But it also says something deeper.  She knew about Michigan, was the only candidate to keep her name on the ballot, and has since actively campaigned to have those delegates seated.  She knew about Florida and also has since actively fought to have those delegates reseated in the aftermath as well.  She knew about the Nevada At Large caucuses and her Surrogate in Chief Bill Clinton heavily favored the law suit against them after the Culinary Worker’s Union endorsed Obama, but since those sites went in Hillary’s favor, you’ve heard nary a whisper from the campaign.  She even knew about the caucus system, even going so far as to make an instructional video for her campaign’s organizers, but since the loss in Iowa, and the strange split delegate count in Nevada, has all but given up in caucus states, instead choosing to hint through campaign officials that the process is undemocratic.

She knew about everything, and sought only for a rule change or to paint the rules as undemocratic AFTER they failed to benefit her.

I’m all for a shake up in the way we choose a nominee.  As I said before, I’m greatly opposed to the power the Super Delegates hold.  But that’s the music we have to dance to because that’s the music everybody agreed upon.  It’s one thing to see glaring errors and problems in a system and trying to change the rules after the race has run its course, but like a four year old who refuses to accept loss, the Clinton campaign has undergone significant effort to change the rules in the middle of the game, to shift the physics any way possible so that she can be the nominee no matter what.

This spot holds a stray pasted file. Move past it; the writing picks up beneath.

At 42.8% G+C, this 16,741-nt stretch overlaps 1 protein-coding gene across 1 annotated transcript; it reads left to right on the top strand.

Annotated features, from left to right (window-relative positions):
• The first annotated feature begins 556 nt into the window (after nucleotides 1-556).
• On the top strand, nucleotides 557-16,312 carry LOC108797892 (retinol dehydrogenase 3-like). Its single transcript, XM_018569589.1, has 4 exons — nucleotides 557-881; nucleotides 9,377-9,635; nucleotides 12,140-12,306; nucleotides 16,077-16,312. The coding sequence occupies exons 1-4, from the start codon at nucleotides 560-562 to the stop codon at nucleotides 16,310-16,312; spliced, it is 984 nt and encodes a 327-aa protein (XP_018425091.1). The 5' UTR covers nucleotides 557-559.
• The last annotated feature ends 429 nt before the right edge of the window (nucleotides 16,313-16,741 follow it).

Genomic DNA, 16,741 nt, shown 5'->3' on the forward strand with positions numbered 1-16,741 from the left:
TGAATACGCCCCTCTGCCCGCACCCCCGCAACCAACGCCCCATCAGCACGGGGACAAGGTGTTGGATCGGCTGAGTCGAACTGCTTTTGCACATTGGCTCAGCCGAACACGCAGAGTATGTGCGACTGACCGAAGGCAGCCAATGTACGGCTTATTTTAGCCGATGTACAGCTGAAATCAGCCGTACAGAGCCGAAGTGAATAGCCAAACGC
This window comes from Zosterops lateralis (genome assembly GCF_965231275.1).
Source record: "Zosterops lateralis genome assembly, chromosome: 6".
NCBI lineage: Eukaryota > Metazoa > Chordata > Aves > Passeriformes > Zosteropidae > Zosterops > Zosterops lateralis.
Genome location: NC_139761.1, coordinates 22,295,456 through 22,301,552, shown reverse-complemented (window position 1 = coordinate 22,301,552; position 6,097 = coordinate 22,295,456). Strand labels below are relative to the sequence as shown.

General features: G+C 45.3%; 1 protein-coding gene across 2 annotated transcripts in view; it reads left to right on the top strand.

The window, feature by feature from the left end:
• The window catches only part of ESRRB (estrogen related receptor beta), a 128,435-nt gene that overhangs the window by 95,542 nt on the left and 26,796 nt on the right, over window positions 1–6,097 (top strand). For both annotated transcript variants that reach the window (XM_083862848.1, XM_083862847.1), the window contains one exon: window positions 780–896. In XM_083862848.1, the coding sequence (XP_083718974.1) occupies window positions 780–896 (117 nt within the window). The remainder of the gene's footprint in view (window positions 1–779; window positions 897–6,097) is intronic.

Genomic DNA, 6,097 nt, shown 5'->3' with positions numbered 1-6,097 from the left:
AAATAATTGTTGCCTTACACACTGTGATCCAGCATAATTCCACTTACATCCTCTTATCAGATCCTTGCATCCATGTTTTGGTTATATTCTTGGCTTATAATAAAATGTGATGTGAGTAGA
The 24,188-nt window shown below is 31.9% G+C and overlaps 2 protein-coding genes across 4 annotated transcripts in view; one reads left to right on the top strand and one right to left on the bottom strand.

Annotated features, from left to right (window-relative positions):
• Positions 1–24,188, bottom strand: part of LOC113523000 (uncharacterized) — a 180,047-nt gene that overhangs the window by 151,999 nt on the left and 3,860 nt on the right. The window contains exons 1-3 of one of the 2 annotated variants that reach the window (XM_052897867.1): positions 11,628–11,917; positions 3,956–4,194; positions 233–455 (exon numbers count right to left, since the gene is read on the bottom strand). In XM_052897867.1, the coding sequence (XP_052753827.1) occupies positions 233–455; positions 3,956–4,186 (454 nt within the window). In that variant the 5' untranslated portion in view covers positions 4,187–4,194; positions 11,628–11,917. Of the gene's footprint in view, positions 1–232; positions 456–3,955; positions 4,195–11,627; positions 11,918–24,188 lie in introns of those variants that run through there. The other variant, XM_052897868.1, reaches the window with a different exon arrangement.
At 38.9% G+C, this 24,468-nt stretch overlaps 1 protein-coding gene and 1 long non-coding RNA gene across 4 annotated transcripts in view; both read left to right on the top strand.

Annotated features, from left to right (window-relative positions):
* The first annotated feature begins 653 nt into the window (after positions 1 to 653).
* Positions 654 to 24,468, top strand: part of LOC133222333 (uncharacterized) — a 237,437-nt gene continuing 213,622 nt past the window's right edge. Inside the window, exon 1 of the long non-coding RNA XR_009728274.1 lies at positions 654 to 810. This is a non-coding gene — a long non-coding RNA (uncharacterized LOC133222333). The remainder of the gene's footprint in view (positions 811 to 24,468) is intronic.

Hate him or not, one thing you have to give Obama is that he understood the rules, and he’s played by them.  He’s taken his case to the people of the party, and thus far they have chosen him over her.  Not by an overwhelming margin, but him over her nonetheless.

I refuse to say Hillary’s a goner in this race, but pretty soon, unless something changes course, we’re going to get to a point where the only way Hillary can win is through subverting the process of Democracy, or just outright cheating completely.  It’ll be a test to her integrity whether she goes beyond that threshold or not, but if she does, it’ll say far more about her than anyone has managed to say yet.

2 Responses to “About Those Pesky Rules”

  1. Les says:

    If the democratic party is not careful their convention could end the same way the general electi0n did in 2000.

  2. SC says:

    And just imagine if the Republicans also had a proportional system… they’d be going through the same McCain/Romney one-on-one dogfight, simply based on one small change in the rules.

    Check it out:
    http://bluepyramid.org/2008/RepPrimary08.htm